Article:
The Pentagon announced the winner of one of the most anticipated and coveted military contracts in years on Tuesday, and it’s a name we’ve all heard before. Because it’s a name that’s built some of our more impressive aircraft (including this one).

And the name … is Northrop Grumman.

The monstrous Virginia-based defense firm is now tasked with building the first 21 long-range strike bombers, a total estimated at about $80 billion, according to the details in the spanking-new deal.

They beat out other big boys in the race to grab it, including a joint bid by Boeing and Lockheed Martin.

The Air Force says that when the planes are finally set to go in 2025 (that’s their plan, anyway) they’ll be able to “fly undetected through Russia and China with the capability of launching an airstrike — either conventional or nuclear — from the continental United States to any point on the globe”.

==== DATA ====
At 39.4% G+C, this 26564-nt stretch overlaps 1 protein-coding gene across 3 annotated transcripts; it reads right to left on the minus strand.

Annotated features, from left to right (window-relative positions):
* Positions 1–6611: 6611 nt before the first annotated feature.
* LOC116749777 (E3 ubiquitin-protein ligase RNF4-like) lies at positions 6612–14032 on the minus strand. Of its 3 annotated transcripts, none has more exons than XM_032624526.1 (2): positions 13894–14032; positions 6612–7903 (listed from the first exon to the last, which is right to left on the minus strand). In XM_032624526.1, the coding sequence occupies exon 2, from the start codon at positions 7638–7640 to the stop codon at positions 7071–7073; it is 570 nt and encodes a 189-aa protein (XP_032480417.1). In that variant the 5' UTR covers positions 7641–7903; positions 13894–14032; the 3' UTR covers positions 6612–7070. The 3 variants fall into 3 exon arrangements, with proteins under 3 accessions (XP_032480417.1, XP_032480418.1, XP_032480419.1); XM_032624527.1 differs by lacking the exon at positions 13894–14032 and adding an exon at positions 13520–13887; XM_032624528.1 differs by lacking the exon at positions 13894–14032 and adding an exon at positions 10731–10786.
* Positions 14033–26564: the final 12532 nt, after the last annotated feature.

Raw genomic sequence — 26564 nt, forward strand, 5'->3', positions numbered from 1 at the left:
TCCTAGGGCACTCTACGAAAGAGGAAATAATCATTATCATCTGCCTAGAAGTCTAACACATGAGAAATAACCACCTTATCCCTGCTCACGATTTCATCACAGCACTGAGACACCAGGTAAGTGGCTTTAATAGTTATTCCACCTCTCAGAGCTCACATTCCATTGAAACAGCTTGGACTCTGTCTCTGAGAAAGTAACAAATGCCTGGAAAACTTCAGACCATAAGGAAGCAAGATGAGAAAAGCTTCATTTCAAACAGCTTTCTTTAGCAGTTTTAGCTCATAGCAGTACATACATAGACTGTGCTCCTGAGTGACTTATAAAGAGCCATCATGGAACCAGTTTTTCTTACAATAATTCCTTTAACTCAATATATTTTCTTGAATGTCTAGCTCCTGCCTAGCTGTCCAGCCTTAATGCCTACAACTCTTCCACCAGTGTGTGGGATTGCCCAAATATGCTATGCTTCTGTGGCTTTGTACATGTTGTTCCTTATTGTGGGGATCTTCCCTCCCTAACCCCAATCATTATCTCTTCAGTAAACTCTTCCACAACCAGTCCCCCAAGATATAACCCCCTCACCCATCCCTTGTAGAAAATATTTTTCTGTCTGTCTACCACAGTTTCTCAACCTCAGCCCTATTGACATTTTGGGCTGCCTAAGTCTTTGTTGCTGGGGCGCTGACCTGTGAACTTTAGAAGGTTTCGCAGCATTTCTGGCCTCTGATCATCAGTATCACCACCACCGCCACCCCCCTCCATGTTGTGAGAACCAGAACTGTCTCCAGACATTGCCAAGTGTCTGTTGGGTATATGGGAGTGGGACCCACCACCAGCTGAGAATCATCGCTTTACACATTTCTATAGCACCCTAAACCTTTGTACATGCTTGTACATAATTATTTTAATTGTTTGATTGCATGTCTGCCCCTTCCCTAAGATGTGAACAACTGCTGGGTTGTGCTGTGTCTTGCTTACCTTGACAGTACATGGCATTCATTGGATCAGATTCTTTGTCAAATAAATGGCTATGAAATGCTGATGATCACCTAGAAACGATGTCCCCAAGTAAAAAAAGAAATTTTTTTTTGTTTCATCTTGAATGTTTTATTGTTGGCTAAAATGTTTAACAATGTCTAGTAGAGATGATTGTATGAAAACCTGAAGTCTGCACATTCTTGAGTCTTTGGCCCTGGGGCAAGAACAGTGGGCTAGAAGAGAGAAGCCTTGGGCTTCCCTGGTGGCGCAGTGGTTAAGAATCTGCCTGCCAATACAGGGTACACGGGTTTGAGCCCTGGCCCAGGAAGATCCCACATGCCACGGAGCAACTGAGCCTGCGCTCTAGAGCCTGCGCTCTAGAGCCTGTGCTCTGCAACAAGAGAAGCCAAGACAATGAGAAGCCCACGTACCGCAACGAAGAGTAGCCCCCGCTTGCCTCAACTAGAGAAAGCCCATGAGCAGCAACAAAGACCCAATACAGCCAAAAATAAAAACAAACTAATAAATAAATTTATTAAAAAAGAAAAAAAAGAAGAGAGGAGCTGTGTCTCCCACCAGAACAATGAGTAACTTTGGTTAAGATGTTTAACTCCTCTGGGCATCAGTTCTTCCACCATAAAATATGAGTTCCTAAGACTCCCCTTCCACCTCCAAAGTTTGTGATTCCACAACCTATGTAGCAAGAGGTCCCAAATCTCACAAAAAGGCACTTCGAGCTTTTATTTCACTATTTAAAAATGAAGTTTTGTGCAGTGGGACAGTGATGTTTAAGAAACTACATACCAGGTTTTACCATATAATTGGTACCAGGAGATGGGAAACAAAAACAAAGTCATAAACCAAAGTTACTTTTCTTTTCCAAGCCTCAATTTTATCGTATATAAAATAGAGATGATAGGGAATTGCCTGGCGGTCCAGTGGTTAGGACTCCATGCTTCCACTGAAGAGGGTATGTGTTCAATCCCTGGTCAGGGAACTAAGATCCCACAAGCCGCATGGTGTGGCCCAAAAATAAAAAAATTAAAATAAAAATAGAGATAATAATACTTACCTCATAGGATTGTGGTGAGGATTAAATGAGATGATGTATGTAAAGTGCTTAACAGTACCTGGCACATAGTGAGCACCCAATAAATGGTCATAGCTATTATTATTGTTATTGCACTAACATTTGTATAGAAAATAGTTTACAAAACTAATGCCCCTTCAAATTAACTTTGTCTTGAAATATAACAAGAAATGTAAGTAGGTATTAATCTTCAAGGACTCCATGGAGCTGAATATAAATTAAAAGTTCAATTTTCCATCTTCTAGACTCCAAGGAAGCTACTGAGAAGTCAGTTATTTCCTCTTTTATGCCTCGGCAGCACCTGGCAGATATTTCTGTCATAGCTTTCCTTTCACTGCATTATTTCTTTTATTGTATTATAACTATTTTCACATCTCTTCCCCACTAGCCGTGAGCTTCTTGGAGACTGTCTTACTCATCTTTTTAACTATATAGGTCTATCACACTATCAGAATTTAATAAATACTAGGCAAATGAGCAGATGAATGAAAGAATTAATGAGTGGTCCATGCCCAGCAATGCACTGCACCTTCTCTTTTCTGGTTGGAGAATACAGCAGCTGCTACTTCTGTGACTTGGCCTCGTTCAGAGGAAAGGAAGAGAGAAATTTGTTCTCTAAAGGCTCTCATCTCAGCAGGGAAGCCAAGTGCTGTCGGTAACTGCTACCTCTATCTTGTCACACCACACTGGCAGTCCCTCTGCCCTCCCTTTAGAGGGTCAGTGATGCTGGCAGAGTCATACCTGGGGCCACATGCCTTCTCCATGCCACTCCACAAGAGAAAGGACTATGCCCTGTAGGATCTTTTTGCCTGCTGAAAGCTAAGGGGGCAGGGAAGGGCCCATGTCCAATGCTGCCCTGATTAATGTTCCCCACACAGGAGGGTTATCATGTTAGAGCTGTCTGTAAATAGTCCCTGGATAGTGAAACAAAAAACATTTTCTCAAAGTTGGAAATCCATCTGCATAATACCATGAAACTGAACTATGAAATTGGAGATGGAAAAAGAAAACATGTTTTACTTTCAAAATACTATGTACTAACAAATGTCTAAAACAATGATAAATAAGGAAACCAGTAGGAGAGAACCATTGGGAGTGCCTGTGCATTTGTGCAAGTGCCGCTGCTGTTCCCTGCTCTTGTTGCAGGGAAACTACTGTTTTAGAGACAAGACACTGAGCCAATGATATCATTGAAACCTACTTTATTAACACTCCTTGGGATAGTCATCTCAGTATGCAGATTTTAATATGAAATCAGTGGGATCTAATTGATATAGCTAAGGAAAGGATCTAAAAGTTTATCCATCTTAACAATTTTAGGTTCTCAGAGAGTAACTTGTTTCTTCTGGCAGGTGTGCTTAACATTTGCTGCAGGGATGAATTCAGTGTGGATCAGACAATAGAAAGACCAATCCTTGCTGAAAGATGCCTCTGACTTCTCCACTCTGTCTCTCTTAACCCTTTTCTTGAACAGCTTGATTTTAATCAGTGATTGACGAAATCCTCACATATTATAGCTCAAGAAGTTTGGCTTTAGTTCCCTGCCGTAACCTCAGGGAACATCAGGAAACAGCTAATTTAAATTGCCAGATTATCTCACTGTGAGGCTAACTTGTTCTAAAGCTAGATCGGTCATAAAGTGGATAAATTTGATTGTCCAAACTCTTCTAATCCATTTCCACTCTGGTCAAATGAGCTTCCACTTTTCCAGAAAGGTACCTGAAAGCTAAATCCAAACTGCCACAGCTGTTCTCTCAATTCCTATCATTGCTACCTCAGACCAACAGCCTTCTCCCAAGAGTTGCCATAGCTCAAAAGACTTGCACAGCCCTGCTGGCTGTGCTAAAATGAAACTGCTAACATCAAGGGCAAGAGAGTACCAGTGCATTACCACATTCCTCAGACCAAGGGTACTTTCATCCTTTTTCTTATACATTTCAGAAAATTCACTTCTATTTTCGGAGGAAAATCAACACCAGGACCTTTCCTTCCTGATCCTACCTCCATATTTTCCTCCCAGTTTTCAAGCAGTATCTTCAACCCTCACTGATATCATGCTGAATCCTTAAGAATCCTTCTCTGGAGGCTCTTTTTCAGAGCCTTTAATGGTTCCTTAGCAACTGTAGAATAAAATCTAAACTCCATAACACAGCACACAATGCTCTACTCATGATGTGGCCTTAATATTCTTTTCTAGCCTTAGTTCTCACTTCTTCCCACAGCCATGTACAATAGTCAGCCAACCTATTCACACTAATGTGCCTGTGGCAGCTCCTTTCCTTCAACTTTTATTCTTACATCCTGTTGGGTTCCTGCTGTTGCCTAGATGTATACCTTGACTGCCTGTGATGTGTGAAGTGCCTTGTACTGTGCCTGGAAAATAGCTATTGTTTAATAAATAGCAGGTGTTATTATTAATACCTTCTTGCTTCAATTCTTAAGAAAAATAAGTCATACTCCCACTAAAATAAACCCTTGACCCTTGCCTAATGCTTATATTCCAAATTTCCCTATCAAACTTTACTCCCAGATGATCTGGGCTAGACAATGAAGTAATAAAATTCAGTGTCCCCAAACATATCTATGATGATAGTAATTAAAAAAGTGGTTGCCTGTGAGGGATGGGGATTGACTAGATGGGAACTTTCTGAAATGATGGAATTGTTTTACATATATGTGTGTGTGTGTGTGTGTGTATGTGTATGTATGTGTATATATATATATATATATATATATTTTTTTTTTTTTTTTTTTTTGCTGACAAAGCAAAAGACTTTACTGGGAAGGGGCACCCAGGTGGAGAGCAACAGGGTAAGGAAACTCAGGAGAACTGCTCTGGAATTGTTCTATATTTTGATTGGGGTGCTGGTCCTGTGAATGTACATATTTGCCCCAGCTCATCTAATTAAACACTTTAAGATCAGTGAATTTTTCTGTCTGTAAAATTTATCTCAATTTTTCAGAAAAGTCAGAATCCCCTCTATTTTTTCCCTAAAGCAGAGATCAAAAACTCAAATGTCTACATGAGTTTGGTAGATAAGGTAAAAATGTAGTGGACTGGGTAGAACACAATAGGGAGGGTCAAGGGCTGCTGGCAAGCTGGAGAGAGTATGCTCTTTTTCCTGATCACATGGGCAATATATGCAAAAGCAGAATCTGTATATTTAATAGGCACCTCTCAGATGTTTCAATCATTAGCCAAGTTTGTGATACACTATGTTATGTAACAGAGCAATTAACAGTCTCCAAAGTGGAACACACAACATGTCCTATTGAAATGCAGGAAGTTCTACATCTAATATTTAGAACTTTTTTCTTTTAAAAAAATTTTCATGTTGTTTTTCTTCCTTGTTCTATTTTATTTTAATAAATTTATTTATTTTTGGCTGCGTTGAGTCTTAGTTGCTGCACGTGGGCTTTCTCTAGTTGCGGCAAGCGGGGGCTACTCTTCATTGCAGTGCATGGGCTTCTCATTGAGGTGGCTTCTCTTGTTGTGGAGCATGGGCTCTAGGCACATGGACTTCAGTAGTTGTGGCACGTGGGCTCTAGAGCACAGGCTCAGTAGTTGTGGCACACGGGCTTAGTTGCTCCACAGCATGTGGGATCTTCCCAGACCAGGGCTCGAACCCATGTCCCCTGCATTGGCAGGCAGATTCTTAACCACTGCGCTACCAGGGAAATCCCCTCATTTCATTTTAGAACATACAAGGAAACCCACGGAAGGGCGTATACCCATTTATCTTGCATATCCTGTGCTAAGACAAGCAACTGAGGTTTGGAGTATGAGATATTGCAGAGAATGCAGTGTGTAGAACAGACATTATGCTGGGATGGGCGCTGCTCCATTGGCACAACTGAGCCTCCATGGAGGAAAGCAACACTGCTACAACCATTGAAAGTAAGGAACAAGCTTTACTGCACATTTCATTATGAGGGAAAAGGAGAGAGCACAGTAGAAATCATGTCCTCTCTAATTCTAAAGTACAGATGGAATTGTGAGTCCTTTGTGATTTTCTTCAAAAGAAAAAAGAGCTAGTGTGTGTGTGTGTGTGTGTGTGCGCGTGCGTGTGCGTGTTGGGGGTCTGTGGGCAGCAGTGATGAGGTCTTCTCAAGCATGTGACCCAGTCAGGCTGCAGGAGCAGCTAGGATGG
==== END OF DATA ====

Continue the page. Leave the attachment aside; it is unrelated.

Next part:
“Building this bomber is a strategic investment in the next 50 years,” Defense Secretary Ash Carter said Tuesday. “[The bomber would form] the backbone of our future strike and deterrent capabilities.”

More from The Atlantic:

While the Pentagon is initially buying 21 planes, it is planning for an eventual fleet of 100. Each of the first bombers will cost $564 million, according to independent cost estimates.

For more than a decade, the Air Force has been looking for a new plane that can eventually replace the B-1s, which debuted in the 1980s, the B-2s, which date to the ‘90s, and in particular the B-52s, which have flown three generations of U.S. airmen. As William LaPlante, the assistant secretary for acquisitions, told reporters last week, the Air Force is aware of grandfathers, fathers, and sons who have flown the very same aircraft, decades apart. “They’re used today operationally,” he said. And they will be in use until 2040, more than a decade after the Pentagon hopes to have its new fleet of bombers.

With the popularity of airstrikes as a welcomed alternative to “boots on the ground”, and as Syria plays out, it’s no wonder such a bomber (finally) got the green light to be built — in spite of the debacle over the years that has been the F-35.

In fact, this contract originated way back in 2004, but for budgetary reasons hasn’t seen the true light of day until Tuesday.